Johann J. Klassen: teacher, minister and elder; born 8 November 1872 in Kronsgarten, Chortitza Mennonite Settlement, Russia, the second of eight children of Johann Klassen (1848-1897) and Judith (Klassen) Klassen (1849-1933). He married Sara Dyck (20 May 1874, Kronsgarten, Chortitza - 1956, Greendale, British Columbia, Canada) on 20 May 1900 in Chortitza Mennonite Settlement. Sara was the daughter of Heinrich D. Dyck (1829-1903) and Anna (Janzen) Dyck (1835-1908). Johann and Sara had two children, Franz and Heinrich. Johann died in a car accident in Langley, British Columbia on 29 January 1942 and was buried in Yarrow, British Columbia.
Johann was baptized on 25 May 1892 in the village of Chortitza, Chortitza Mennonite Settlement. He attended the Chortitza Zentralschule and completed the pedagogical course. For a year he taught in the elementary school at Chortitza, only to leave as the first student from Chortitza to study at the Theological Seminary at Basel, Switzerland. This was made possible through the scholarship founded by a Mennonite industrialist. After studying there for five years he returned to the Chortitza settlement and taught for several years in the villages of Kronsgarten and Schönhorst. In Schönhorst he was elected to the ministry in 1902. In 1905 he was called to teach in the Chortitza Zentralschule. After a few years he went to Ekaterinoslav, where he took over duties as teacher and minister from 1912 until 1918, replacing the well-known minister and editor of the Botschafter, David H. Epp, who had moved with his paper to Berdyansk. Klassen then returned to Chortitza, and as a minister in the congregation and teacher in the Zentralschule, he shared with his people the first severe postwar year with its anarchy, robberies, typhus, and hunger.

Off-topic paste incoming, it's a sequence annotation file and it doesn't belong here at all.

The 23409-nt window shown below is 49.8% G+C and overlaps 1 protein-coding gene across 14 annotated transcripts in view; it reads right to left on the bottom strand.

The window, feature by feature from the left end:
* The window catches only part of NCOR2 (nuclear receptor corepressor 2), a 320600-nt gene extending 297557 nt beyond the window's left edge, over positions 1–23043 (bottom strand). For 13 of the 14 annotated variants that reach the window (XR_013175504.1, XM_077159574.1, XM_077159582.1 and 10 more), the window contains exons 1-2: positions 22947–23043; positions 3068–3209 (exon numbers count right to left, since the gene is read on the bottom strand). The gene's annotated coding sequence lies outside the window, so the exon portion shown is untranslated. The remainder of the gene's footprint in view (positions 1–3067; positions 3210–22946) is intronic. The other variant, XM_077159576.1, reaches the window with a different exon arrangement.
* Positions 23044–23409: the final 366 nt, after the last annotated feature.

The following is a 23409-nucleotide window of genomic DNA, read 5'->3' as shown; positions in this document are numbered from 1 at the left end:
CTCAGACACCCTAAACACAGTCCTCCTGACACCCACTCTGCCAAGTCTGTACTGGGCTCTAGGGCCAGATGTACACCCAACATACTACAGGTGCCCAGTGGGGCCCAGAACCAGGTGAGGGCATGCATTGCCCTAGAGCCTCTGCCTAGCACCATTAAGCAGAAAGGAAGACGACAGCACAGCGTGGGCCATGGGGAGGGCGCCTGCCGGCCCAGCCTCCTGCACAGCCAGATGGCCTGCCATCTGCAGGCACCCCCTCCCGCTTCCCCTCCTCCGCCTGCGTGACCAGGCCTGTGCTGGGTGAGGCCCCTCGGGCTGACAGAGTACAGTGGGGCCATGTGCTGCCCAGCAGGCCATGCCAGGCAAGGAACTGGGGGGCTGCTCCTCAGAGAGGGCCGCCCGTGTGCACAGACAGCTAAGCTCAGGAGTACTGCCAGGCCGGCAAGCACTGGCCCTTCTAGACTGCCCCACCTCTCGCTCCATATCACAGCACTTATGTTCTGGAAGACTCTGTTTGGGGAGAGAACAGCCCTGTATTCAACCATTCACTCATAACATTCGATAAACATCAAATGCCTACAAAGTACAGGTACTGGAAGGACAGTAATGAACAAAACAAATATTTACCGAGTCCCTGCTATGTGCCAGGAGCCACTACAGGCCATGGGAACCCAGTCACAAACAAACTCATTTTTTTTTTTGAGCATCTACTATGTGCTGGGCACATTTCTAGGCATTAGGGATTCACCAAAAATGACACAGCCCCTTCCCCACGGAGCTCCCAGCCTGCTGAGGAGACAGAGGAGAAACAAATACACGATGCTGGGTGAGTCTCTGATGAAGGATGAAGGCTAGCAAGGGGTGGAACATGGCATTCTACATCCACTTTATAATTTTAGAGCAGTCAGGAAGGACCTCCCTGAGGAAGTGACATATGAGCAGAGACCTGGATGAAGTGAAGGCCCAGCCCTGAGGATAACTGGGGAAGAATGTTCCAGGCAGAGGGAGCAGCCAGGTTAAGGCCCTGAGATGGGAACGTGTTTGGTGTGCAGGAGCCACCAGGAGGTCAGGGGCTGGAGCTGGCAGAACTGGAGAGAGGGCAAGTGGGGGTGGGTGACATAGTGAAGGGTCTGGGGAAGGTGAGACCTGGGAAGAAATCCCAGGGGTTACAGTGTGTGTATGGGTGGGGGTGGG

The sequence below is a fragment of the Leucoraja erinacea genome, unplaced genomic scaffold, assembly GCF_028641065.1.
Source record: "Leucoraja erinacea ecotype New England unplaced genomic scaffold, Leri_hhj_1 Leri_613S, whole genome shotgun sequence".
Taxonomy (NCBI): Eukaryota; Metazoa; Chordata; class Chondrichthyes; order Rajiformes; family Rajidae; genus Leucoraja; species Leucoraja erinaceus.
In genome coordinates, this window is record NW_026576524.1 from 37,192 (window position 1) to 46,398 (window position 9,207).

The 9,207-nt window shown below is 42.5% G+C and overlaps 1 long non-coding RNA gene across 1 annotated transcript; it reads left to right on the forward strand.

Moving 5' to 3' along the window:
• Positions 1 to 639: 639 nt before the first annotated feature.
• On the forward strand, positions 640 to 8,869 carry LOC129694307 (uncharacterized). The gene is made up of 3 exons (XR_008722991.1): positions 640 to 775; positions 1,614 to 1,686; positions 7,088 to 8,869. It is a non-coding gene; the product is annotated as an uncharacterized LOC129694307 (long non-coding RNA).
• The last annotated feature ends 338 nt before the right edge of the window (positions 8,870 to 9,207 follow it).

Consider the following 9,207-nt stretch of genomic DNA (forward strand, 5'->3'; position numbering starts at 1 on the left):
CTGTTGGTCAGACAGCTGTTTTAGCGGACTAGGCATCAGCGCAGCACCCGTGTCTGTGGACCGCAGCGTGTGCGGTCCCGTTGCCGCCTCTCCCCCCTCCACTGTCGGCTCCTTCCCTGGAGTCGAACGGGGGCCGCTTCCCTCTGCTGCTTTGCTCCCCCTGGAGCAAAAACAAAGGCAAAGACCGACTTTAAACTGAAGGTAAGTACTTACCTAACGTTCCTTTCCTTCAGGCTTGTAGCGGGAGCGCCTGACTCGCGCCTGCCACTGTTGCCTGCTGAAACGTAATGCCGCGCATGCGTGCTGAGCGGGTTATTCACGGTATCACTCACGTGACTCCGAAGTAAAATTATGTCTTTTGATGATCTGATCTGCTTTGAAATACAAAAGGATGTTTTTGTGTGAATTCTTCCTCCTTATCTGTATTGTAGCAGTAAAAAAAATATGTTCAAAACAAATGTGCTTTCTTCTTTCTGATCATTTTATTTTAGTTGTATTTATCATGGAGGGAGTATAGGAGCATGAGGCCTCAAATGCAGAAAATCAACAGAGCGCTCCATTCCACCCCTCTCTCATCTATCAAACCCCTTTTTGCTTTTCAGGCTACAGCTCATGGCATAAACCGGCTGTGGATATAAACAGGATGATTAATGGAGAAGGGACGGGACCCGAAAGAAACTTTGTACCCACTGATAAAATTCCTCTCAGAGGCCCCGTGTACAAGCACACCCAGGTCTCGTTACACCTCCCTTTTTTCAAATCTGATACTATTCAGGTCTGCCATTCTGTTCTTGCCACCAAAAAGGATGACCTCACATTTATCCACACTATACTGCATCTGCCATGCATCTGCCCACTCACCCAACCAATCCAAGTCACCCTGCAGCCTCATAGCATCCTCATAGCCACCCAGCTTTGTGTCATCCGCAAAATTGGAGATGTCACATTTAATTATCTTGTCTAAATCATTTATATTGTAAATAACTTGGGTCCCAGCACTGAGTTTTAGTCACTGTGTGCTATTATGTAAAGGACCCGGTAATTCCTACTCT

Klassen and his family immigrated to Canada in 1923 and settled in Dundurn, Saskatchewan. Johann helped to gather the scattered groups in Saskatchewan into a congregation. The Nordheimer Mennonite Church had its main station at Dundurn, about 30 miles away from Saskatoon, and was the first organized church of the Russian immigrants. It also had congregations other nearby communities including Hanley and Pleasant Point. Klassen was the first of these new Canadian Mennonites to be ordained as an elder in 1925 by Elder David Toews. He served as elder until 1940 when he moved to Sardis, British Columbia to serve the First Mennonite Church Greendale congregation.
With his unwavering faith and his calm unbiased judgment Klassen had a deeply spiritual disposition. He was often called to address the conference on difficult topics, and left a permanent influence on the Mennonite congregations that he was involved with, both in old country Russia and in Canada.
Der Bote (4 Feb. 1942): 4; (29 Aug 1956): 7
"Mennonite Leader Buried." Chilliwack Progress (4 February 1942): 5.
Peters, Gerhard I. Remember Our Leaders: Conference of Mennonites in Canada, 1902-1977. Clearbrook, B.C.: Mennonite Historical Society of British Columbia, 1982.
|Author(s)||Richard D Thiessen|
|Date Published||January 2005|
 Cite This Article
Thiessen, Richard D. "Klassen, Johann J. (1872-1942)." Global Anabaptist Mennonite Encyclopedia Online. January 2005. Web. 21 Oct 2016. http://gameo.org/index.php?title=Klassen,_Johann_J._(1872-1942)&oldid=126781.
Thiessen, Richard D. (January 2005). Klassen, Johann J. (1872-1942). Global Anabaptist Mennonite Encyclopedia Online. Retrieved 21 October 2016, from http://gameo.org/index.php?title=Klassen,_Johann_J._(1872-1942)&oldid=126781.
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